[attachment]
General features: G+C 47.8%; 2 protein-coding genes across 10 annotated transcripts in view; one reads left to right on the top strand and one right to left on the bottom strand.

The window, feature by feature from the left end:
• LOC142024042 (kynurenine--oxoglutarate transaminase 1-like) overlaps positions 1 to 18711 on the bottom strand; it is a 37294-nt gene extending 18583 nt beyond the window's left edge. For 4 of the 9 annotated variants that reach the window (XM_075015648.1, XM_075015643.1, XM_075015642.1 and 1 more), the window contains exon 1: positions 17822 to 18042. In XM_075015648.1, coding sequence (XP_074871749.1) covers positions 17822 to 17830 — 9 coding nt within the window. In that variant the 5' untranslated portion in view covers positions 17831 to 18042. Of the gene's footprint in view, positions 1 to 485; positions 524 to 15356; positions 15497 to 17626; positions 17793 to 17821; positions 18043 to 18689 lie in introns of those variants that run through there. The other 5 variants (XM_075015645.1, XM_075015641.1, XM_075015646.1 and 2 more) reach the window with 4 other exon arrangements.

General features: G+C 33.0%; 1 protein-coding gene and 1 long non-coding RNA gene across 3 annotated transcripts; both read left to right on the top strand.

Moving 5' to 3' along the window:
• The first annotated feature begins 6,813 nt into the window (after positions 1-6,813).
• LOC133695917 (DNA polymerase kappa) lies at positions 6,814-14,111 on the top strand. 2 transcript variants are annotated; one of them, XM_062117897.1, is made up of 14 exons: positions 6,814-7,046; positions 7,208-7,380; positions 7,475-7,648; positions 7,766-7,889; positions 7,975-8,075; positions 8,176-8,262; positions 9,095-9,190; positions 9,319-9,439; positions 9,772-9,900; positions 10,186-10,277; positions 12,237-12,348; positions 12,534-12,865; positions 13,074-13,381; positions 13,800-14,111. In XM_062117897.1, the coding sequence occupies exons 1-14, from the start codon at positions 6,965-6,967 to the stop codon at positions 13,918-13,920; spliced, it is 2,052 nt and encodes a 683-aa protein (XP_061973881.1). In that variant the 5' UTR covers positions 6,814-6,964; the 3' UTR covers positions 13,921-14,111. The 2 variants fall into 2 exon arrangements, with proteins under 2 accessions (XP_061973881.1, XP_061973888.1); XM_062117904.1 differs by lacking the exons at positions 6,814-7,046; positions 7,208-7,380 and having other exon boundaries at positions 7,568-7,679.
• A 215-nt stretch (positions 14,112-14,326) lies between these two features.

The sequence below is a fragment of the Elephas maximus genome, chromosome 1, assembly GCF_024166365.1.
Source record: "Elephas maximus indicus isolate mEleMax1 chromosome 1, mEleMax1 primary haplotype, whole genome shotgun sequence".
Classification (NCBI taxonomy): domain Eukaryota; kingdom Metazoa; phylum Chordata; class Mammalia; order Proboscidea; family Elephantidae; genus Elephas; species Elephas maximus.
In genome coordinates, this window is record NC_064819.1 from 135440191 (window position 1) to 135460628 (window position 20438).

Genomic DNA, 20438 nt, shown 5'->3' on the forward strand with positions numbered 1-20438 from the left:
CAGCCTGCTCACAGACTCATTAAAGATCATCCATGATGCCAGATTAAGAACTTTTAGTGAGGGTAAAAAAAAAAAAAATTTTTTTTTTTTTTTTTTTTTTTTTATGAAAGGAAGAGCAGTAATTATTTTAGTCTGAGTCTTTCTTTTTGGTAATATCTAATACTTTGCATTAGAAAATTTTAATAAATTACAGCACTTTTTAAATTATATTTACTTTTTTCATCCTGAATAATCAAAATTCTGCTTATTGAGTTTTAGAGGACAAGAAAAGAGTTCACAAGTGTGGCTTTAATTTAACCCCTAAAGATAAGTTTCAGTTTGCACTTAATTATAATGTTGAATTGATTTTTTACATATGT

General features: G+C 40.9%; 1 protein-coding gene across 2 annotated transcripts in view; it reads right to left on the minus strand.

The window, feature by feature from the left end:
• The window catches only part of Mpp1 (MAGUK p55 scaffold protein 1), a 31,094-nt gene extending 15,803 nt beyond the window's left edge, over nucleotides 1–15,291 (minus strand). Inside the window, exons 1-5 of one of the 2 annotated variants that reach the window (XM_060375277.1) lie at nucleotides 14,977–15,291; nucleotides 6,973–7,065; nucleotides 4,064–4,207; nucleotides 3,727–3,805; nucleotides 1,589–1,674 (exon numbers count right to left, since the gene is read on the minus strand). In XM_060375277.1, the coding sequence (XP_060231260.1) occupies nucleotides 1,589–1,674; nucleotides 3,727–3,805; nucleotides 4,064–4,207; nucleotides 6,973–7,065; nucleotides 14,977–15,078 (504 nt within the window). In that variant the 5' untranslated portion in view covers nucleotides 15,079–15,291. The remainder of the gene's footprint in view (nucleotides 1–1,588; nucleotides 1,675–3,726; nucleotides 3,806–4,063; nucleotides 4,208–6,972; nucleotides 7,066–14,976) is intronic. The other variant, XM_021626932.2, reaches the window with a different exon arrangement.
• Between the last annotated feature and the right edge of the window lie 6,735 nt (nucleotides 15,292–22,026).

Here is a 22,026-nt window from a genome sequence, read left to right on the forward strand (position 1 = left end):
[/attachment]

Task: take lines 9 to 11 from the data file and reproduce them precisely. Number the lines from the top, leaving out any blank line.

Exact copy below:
The sequence below is a fragment of the Elephas maximus genome, chromosome 1, assembly GCF_024166365.1.
Source record: "Elephas maximus indicus isolate mEleMax1 chromosome 1, mEleMax1 primary haplotype, whole genome shotgun sequence".
Classification (NCBI taxonomy): domain Eukaryota; kingdom Metazoa; phylum Chordata; class Mammalia; order Proboscidea; family Elephantidae; genus Elephas; species Elephas maximus.